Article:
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VIDEO: Democrat Beto O’Rourke’s staffers appear to make plans to MASK use of campaign funds for Honduran migrants

VIDEO: Democrat Beto O’Rourke’s staffers appear to make plans to MASK use of campaign funds for Honduran migrants

On Thursday night, Project Veritas Action Fund released a blockbuster video that raises serious questions about the misuse of Beto O'Rourke campaign funds. In the latest installment in the Veritas election 2018 sting series, members of the Texas Democrat's U.S. Senate campaign appear to be "covering up the true nature of spending of campaign funds and intentionally misreporting them. This violates the FEC’s rules against personal use and misreporting," according to an attorney for Project Veritas Action Fund who reviewed the undercover footage.

The attorney added that the penalties for this crime include fines of up to $10,000 and up to five years of prison.

Staffers for O'Rourke's campaign were caught on tape indicating that they used campaign funds to purchase food for migrant asylum seekers and conspired to falsely report those expenses to the Federal Elections Commission (FEC).

The video shows a man identified as O'Rourke campaign field manager Dominic Chacon organizing campaign staff to deliver supplies to members of the Honduran caravan, who he says have already arrived in the United States and claimed asylum.

"There's, a, you know, that migrant caravan? A few of them got here already, and they're dropping them off like really close to Missouri," Chacon says. Prompted by the undercover Project Veritas journalist, Chacon clarifies that he's speaking about the migrants from Honduras.

"She's going to text me the address. Um, I'm going to go get some food right now. Like, just some stuff to drop off, 'cause they need food and blankets. ... We got permission to give them some of these waters, so we're going to take some of these waters too."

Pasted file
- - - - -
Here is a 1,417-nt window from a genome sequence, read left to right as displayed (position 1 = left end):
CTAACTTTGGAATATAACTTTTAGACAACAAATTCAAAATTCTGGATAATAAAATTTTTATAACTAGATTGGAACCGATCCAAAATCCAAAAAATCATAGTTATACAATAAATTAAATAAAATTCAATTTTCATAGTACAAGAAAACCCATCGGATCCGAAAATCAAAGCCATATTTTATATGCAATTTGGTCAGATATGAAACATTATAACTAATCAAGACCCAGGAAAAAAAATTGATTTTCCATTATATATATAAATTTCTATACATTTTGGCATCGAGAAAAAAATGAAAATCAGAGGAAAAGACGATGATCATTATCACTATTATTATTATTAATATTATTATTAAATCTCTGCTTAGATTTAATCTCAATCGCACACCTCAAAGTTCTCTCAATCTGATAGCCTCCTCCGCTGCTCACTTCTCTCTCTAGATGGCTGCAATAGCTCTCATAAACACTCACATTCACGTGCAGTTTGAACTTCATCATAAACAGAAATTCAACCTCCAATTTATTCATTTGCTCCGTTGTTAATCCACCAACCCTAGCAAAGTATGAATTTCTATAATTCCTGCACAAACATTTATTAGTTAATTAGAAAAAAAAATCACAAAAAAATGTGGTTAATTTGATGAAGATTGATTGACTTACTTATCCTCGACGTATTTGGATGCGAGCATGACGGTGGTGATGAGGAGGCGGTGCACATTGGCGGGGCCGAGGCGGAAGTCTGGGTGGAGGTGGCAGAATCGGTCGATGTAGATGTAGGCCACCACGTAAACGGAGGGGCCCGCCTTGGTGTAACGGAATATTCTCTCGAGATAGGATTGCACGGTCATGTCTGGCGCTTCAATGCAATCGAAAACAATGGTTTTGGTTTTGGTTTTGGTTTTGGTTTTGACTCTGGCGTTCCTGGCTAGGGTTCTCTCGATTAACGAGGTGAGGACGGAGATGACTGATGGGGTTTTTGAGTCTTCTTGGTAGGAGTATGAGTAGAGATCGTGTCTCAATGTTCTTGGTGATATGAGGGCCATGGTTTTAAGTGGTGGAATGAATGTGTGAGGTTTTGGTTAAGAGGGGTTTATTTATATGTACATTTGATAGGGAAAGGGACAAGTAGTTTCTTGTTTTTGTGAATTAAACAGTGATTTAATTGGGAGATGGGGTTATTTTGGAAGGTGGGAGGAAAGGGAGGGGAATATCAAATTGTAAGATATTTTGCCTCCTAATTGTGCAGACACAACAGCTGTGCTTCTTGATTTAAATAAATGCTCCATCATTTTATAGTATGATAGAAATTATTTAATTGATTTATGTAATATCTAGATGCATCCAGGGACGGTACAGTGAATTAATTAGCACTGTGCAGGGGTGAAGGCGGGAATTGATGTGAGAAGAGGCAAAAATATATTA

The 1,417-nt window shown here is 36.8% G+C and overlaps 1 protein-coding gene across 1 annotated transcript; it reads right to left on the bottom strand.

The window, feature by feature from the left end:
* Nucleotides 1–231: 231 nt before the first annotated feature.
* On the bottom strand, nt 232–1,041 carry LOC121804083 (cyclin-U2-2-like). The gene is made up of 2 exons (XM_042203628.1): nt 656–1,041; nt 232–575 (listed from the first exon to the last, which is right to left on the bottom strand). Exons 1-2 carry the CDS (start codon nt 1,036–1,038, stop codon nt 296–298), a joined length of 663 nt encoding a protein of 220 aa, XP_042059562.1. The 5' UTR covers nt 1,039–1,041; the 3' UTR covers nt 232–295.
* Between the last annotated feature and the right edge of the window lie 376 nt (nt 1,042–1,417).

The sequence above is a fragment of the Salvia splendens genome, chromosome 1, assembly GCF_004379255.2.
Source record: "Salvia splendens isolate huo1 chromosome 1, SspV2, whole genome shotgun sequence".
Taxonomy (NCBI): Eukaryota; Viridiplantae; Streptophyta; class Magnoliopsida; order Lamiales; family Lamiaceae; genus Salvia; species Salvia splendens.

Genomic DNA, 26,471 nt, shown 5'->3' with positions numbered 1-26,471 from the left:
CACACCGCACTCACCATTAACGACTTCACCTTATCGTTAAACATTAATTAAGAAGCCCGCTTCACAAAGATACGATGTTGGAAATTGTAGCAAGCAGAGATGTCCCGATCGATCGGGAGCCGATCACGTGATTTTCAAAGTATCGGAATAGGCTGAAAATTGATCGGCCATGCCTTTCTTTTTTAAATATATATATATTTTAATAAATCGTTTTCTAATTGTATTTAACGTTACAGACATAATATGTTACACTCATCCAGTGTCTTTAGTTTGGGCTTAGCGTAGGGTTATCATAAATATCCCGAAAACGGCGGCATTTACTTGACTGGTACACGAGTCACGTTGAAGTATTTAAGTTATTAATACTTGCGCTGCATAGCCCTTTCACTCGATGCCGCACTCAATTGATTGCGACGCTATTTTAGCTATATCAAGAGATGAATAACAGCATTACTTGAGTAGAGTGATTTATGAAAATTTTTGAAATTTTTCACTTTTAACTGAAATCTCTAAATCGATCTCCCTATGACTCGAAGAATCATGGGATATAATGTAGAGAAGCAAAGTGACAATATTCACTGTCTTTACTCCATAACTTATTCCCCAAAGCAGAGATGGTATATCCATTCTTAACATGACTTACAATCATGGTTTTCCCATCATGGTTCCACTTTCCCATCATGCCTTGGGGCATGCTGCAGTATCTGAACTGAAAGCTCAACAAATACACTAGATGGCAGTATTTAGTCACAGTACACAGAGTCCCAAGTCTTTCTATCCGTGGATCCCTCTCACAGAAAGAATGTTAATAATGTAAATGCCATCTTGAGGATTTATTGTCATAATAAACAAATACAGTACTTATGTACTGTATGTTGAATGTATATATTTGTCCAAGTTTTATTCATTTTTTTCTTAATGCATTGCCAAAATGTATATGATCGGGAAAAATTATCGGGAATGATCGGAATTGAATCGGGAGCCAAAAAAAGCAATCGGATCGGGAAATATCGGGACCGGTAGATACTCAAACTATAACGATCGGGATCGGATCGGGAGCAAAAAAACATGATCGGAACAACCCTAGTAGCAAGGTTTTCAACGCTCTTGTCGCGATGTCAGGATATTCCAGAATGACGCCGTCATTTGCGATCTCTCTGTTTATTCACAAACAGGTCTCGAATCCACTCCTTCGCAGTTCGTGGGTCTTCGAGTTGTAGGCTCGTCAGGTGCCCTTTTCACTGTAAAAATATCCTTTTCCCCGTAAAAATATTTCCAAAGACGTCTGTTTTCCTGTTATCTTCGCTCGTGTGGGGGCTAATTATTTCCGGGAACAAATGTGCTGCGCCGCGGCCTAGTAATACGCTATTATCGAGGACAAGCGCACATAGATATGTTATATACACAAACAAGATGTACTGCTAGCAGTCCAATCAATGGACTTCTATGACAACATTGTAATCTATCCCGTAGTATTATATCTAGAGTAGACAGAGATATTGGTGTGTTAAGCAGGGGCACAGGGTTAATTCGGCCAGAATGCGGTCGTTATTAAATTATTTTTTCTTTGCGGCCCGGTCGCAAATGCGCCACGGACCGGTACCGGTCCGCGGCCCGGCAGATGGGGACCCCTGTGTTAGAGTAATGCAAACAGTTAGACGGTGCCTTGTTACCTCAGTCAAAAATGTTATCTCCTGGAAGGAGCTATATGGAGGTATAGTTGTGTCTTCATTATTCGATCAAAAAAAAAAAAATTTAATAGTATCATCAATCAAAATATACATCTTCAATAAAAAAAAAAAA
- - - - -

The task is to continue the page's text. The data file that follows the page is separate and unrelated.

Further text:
"Don't ever repeat this," O'Rourke campaign field organizer AnaPaula Themann tells Chacon on tape. She goes on to explain how she could use campaign funds to pay for the supplies.

Themann: “Don’t ever repeat this and stuff, but, like, if we just say we’re buying food for some event, like the Halloween events …”

Chacon: “That’s not a horrible idea, but I didn’t hear anything. Umm, we can wait until tomorrow for that.”

Themann: “Well that’s exactly the food we need. And I will just mark it as ... I do have dozens of block walkers.”

Chacon discusses using campaign prepaid credit cards to pay for food for the migrants.

“I think we can use that with those cards to buy some food [inaudible] — all that s**t can be totally masked like, oh, we just wanted a healthy breakfast," he explains.

Later in the video, Themann raises a concern about campaign staff wearing "Beto stuff" and being identified as members of O'Rourke's campaign while they distribute the supplies to the migrants. She says, "I don't want it to make it seem like all of us are from [the O'Rourke campaign] ... I just hope nobody that's the wrong person finds out about this."

Jody Casey, O'Rourke's campaign manager, was aware that her campaign's staff was aiding the migrants, according to Chacon. But she was unaware that they used a "prepaid card" to do so. Chacon describes receiving a text message from Casey explaining that she was "happy that we have a staff that, you know, gets it." He added that "she doesn’t know we used the prepaid card, but it's okay ... she doesn’t need to know.”

Chacon also considers using campaign vans to pick up more migrants.

“We could probably get away with using the vans. … Nobody needs to know,” he says. “For me, I can ignore the rules and I'll f**k it. I don't mind breaking the rules.”

Later in the video, Project Veritas' undercover journalist raises the issue of using "campaign resources" to help the migrants with Casey. "Don't worry," Casey says.

Another campaign field manager, Andrea Reyes, appears to reveal on video that she has text messages approving the use of campaign prepaid cards to buy food for migrants.

"Charity and helping your fellow man are things we applaud at Project Veritas Action,” Project Veritas Action president James O’Keefe says. “The problem is, you can’t break the law when you do it.”

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